The establishment of the International Criminal Court followed the gravest of crimes committed in Rwanda and the former Republic of Yugoslavia. In both cases, as we know to our shame, the United Nations and international community failed to take decisive and forceful action to protect the victims.
These terrible events did however, shock the world into action. Ad-hoc tribunals were set up to bring those responsible to justice. The Rome conference in 1998 agreed to establish an International Criminal Court to help end the global culture of impunity.
As the states party to the Rome Statute — which set up the I.C.C. — meet in Uganda this week to review progress, we can reflect that the balance has been tipped in favor of justice. More than two-thirds of U.N. member states have signed or ratified the Rome Statute and a permanent Criminal Court now exists.
The result is that in the face of war crimes, crimes against humanity and genocide, the default position of the international community is no longer impunity but accountability.
Where such serious crimes are credibly alleged, investigation will now follow unless those denying the need for international justice can demonstrate that their national judicial mechanisms are serious and credible. This is, by the way, something yet to be done convincingly by those involved in the intensified conflicts in Gaza and Sri Lanka last year.
Getting this far has not been without major challenges. Powerful governments remain resolutely opposed to the I.C.C. Three permanent members of the Security Council — the United States, China and Russia — refuse to ratify the Rome Statute, as do others who aspire to permanent membership.
So while celebrating progress so far, we can’t be complacent. The opposition of those hostile to the I.C.C., combined with the inertia or distraction of those who support it, could mean the balance could easily tip away from justice.
And new challenges loom, including a debate within Africa, and beyond, about whether the pursuit of justice might obstruct the search for peace. The critics ask why leaders would want to make peace if the result for them is an appearance before the I.C.C. and the prospect of prison.
But in countries as far apart as Rwanda, Bosnia and Timor-Leste, we have learnt that justice is not an impediment to peace but a partner. When we abandon justice to secure peace, we most likely get neither. Indeed, impunity can, and has, contributed to renewed conflict as we saw in Sierra Leone.
The parallel pursuit of justice and peace does present challenges, but it can be managed. We must be ambitious enough to pursue both, and wise enough to recognize, respect and protect the independence of justice.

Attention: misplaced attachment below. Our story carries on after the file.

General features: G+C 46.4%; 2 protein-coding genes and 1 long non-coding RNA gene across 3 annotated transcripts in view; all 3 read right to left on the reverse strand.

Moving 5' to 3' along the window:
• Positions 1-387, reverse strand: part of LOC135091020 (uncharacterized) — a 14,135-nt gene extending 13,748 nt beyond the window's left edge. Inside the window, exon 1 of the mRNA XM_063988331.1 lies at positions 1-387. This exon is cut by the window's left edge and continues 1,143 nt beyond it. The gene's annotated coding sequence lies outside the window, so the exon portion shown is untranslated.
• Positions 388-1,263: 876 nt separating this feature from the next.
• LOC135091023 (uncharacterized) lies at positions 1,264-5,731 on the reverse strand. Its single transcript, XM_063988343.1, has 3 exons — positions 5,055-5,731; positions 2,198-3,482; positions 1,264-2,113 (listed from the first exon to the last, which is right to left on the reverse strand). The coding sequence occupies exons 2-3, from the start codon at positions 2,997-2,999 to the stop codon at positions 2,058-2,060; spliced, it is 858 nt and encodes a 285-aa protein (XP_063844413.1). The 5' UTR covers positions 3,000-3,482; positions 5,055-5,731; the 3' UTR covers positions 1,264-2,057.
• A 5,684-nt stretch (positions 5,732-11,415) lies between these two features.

This debate has been intensified by the African Union’s call last year, following the prompting of a few leaders, for member states not to cooperate with the I.C.C. in enforcing the indictment issued against President Omar Hassan al-Bashir of Sudan.
But we must not allow the views of a powerful few to threaten the aspirations of many. When I meet Africans from all walks of life, they demand justice: from their own courts if possible, from international courts if no credible alternative exists.
Indeed, African countries and their civil society played a major role in setting up the I.C.C. Sub-Saharan Africa is the largest single regional block in its membership.
In four of the five cases from Africa before the I.C.C., African leaders themselves referred them or are actively co-operating with the investigations. They have asked for international help to bolster their country’s judicial capacity.
In all of these cases, it is the culture of impunity, not African countries, which are the target. This is exactly the role of the I.C.C. It is a court of last resort.
But it is not just African countries which face challenges if we are to continue the momentum towards justice.
Questions of credibility will continue as long as some of the world’s most powerful countries stand outside the jurisdiction of the I.C.C. What sort of leadership is it that absolves the powerful from the rules they apply to the weak? We must demand that those who seek global leadership accept the duty of promoting global values.
We need to see a new wave of countries ratifying the Rome Statute after the Kampala conference, so that a permanent International Criminal Court becomes a universal one.
Further progress also depends on states genuinely exercising their primary responsibility, under the Rome Statute, to investigate, prosecute and punish those responsible for grave crimes.
There must be no going back or lessening of momentum. Our challenge is to protect the innocent by building a court so strong, universal and effective that it will deter even the most determined of despots.
Opening the Rome Conference as U.N. Secretary-General, I told delegates that “the eyes of the victims of past crimes, and of the potential victims of future ones, are fixed firmly upon us.”
That remains the case. We must not let them down.
Kofi A. Annan is former U.N. secretary-general (1997-2006) and the convener of the Rome Conference.